Kind of a cool thing happened a few weeks ago.
We found out the Appeal-Democrat was going to be featured in Editor & Publisher’s annual “10 Newspapers That Do It Right” feature, which recognizes newspapers that are doing particularly innovative work.
Even cooler is that several of the features E&P gave us the award for were projects I was a part of. So I’ll pull the excerpts from the E&P article and explain in detail what I do that’s a part of these projects.
The paper teamed up with two chambers of commerce to produce nearly a dozen political forums during the primary and general elections last year. Employees, including the editor, lugged the necessary equipment to various locations so they could do live webcasts and live blogging.
Yeah, lugging that equipment around was a pain, trust me. The origin of these political forums was the general demise of all local programming in the Yuba-Sutter area by Comcast. Before, there would be televised candidate forums on good ol’ local Channel 19. Well, Channel 19 is basically no more now, so that left a hole in who would produce it. Well, it wound up being us.
My part in this, besides being one of the many equipment haulers, was the liveblogging section of the webcast. I managed the CoverItLive liveblogs. I would create poll questions to pose for those watching the livestream, relay suggested questions for the moderators from the online audience, and moderate the user discussion going on.
It was definitely warmer inside the Yuba County Government Center than when I was liveblogging the section title football game a couple of years ago.
Last September, the newspaper began using QR codes, two-dimensional bar-type codes that enable smartphone users to link content, enter online contests and view photos.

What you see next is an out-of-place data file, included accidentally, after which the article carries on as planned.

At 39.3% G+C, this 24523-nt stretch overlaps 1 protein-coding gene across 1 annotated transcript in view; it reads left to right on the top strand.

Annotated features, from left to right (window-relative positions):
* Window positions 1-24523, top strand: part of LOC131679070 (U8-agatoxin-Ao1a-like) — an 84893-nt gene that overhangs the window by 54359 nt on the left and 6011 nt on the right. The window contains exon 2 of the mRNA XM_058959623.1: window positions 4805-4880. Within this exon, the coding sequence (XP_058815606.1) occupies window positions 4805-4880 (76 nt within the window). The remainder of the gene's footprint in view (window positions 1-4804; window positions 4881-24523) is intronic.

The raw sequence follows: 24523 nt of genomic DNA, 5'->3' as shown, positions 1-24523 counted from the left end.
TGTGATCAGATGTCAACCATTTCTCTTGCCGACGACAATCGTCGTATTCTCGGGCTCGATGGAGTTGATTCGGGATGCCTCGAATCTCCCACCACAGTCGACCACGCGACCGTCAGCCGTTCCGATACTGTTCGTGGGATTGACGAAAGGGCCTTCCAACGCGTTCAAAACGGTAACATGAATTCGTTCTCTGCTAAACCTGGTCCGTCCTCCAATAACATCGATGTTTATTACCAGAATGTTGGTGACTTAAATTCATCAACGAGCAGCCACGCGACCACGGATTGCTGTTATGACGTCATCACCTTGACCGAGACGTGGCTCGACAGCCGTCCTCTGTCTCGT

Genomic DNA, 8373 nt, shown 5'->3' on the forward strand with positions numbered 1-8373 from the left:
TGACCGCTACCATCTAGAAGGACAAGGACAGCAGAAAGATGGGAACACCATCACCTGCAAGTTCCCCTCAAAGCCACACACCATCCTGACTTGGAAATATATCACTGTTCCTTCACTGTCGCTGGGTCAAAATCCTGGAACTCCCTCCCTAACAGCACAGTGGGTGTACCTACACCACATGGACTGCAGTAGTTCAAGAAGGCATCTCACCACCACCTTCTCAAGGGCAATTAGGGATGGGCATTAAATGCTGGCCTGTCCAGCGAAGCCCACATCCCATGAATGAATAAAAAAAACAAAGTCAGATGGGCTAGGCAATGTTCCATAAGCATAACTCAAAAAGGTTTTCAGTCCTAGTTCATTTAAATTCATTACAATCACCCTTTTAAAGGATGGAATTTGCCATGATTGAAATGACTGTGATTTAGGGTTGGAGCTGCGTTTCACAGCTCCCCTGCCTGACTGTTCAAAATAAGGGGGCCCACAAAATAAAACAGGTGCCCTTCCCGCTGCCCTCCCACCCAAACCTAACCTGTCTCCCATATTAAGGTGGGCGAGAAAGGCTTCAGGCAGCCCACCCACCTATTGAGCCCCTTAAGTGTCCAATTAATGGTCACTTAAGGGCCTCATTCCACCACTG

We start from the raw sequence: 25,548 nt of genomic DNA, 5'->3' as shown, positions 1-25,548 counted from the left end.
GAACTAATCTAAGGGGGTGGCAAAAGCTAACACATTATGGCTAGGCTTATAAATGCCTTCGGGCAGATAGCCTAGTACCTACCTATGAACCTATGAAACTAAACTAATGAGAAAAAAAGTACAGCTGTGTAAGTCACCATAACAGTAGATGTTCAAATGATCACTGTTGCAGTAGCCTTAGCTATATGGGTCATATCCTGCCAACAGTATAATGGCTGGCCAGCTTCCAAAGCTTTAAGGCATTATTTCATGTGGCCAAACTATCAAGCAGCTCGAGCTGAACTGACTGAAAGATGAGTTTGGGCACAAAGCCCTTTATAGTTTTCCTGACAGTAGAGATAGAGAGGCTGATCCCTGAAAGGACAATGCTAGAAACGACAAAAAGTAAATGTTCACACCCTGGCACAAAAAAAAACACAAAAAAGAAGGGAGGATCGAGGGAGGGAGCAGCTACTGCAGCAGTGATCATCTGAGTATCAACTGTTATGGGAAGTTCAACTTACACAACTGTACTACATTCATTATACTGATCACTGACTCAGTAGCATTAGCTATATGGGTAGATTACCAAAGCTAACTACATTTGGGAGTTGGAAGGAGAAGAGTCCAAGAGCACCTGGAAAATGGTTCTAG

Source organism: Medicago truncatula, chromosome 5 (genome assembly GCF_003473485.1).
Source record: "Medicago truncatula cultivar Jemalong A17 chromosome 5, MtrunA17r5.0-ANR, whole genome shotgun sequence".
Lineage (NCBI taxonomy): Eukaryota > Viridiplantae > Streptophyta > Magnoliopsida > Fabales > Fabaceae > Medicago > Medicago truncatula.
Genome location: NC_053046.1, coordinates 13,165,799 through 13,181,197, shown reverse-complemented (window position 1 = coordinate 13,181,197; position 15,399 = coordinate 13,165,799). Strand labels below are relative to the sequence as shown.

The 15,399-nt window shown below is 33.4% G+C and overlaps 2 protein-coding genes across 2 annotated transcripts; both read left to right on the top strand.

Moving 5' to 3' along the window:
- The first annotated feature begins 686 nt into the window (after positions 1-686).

Ah, QR codes. Fascinating things. I’ll admit, I was a little cold to their use at the beginning, at least on the news side. I thought they would have more use on the advertising side.
But I’m a convert. I now see QR codes as being probably the best possible way to blend a print publication with an online counterpart. There are those who still prefer a print newspaper over reading it on a computer or on their smartphone or tablet (I don’t know how many, I just know they exist). But now, if those same people have a smartphone, they can now get the whole interactive experience. Say a reader wants to watch a video, but doesn’t feel like firing up the computer to do it. Well, now if they have an iPhone, Blackberry, or any smartphone that runs Android, they can use a scanner app (there’s several free ones), one quick scan and they’re watching our video on their phone.
I think publications intended for readers on the move, such as business journals or free music publications, could find even more benefit from QR codes than we have.
In the sports department, we use a lot of QR codes, since we produce a lot of video and the photographers do a lot of game slideshows (Photography is a major traffic driver at ADVaristySports.com). Every video and slideshow is given a QR code in print. We link to our weekly podcast with a QR code, and we have a standing QR code linking to our blog The Press Box, that can go in whenever the situation calls for it.
It’s my job to obtain the QR codes. We get unique QR codes for every new video or slideshow, through a vendor named interlinkONE. I then download the QR code graphic, run it through Photoshop to give it the proper specifications to make it play nice with our pagination software, and it’s ready for the newspage.
It’s pretty cool to have been a part of something that results in this kind of recognition. I’m thinking it won’t be the last time in my life something like this happens.